Canada is lagging far behind other developed countries when it comes to business investment, which is critical to grow the economy and increase living standards, finds a study released by the Fraser Institute.

“When businesses invest in the latest technologies and production techniques and expand their operations, it spurs economic growth and raises living standards for workers,” says Philip Cross, former chief economic analyst for Statistics Canada and author of the study, in a release.

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The study finds that Canada has suffered persistently weak levels of business investment — the money firms spend on buildings, machinery and equipment, and research and development — since at least 2000.

The last energy boom temporarily masked Canada’s low levels of investment in other industries, but since the fall of energy prices in 2014, business investment in Canada is back to previously low levels. In fact, since the end of the third quarter of 2014, business investment in Canada has declined a staggering 18% (after accounting for inflation).

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Crucially, Canada has one of the lowest levels of business investment among 17 developed countries in the OECD.

Business investment as a share of GDP (that is, business investment relative to the overall size of the economy) between 2015 and this year is projected to be just 10.9% in Canada — the second lowest among the 17 countries — compared to, for example, South Korea (21.3%), Australia (15.7%), Sweden (15%) and the U.S. (13.3%).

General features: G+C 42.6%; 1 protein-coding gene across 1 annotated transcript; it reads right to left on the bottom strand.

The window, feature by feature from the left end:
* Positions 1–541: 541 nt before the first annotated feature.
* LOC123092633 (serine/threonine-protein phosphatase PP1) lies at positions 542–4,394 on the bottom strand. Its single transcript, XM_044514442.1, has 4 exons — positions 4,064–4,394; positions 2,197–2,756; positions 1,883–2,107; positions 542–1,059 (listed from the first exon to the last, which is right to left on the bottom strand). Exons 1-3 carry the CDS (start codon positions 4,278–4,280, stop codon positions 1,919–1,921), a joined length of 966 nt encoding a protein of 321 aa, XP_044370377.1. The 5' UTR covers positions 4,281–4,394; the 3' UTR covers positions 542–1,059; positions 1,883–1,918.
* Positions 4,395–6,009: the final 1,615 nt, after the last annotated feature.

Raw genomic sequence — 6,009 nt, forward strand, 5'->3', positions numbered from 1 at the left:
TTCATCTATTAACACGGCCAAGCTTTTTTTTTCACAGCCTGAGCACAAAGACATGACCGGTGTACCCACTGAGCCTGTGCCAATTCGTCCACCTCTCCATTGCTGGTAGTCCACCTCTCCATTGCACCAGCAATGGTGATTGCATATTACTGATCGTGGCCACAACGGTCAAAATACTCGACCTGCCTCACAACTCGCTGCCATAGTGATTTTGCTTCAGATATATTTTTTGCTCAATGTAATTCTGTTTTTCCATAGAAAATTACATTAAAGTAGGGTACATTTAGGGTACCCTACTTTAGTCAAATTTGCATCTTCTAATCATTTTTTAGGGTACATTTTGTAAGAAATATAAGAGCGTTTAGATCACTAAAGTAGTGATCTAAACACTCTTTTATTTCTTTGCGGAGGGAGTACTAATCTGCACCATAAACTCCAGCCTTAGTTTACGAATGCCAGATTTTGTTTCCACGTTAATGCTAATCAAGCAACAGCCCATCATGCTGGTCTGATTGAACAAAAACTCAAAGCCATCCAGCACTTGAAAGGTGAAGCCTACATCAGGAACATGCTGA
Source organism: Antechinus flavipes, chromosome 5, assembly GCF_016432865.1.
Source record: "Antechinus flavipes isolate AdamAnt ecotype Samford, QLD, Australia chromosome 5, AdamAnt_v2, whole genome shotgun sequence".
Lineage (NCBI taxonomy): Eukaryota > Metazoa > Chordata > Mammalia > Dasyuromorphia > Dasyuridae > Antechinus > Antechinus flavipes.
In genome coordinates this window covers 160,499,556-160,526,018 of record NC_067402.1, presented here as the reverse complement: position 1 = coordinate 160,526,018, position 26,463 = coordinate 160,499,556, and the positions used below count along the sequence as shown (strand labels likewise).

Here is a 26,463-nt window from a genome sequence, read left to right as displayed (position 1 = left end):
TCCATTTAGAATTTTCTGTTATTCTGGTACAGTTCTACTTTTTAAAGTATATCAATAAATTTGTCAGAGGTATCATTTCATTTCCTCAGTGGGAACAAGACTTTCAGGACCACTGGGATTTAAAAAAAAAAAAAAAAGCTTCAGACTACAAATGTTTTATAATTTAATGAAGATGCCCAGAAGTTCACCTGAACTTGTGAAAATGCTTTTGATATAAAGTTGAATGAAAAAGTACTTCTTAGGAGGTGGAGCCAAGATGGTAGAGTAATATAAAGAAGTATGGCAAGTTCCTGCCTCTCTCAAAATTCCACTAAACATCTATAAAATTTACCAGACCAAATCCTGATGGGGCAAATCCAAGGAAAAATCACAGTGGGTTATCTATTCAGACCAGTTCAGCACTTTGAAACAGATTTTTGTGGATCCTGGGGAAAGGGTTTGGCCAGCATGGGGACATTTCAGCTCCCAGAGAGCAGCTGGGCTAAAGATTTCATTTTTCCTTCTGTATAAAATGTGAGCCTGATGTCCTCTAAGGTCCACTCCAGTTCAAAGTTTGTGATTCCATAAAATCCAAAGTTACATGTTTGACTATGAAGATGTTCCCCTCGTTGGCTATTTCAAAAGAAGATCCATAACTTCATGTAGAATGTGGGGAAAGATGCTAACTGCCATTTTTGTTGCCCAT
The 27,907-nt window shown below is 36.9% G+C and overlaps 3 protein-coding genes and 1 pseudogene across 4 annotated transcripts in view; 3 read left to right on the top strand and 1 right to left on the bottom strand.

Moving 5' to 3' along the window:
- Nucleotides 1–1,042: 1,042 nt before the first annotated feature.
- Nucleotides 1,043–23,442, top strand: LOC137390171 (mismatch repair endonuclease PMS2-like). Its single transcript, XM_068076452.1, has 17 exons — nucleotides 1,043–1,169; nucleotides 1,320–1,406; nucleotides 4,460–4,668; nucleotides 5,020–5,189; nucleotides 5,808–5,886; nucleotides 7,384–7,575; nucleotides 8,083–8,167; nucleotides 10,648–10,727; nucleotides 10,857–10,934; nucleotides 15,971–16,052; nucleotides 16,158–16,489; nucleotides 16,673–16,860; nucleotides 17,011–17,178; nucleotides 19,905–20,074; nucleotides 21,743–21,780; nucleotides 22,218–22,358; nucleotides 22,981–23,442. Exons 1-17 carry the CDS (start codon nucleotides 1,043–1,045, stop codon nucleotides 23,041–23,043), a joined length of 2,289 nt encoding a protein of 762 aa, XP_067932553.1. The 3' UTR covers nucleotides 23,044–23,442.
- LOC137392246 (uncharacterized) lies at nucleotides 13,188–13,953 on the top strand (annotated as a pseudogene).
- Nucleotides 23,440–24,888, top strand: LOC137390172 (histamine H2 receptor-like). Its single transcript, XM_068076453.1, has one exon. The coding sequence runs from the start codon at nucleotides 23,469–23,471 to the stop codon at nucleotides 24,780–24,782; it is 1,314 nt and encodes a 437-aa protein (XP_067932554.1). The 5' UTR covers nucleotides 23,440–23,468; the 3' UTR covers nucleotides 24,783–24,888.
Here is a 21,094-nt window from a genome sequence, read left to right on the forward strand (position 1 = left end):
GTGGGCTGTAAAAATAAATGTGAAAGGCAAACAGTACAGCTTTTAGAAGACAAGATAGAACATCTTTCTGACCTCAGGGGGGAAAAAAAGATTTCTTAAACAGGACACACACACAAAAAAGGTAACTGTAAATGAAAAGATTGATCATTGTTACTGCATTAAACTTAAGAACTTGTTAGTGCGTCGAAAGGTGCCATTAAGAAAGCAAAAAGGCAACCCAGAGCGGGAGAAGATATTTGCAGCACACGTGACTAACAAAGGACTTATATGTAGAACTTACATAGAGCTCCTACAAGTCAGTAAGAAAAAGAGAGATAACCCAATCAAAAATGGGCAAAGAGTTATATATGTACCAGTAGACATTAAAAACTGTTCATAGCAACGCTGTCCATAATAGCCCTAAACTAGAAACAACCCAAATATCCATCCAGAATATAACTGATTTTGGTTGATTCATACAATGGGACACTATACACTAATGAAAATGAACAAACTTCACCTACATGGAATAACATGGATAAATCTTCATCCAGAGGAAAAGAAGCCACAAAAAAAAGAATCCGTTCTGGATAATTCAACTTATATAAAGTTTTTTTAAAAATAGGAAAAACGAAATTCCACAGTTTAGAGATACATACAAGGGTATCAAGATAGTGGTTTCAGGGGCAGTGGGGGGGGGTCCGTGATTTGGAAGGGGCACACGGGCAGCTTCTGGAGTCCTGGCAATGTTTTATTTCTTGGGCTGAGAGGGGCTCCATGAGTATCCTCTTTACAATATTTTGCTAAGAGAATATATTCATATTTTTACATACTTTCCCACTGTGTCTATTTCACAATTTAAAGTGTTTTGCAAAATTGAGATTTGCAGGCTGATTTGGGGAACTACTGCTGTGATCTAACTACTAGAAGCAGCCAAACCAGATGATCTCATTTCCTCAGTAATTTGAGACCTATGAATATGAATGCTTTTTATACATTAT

And Canada ranks 15 out of 17 in business investment per worker at just $9,290 compared to, for example, Switzerland ($17,423) and the U.S. ($14,889). Put differently, Canadian workers have just 62% of the capital available to them that American workers do.

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“With low levels of business investment compared to other developed countries, Canadian workers do not have access to the tools and technology they need to be more productive and earn higher incomes,” Cross says.

“The factors affecting business investment are complex, but governments across Canada have aggravated the problem in recent years with an onslaught of economically damaging policies such as higher taxes, costly regulations and increased uncertainty about future taxes by adding billions in debt.”

Read the full report.

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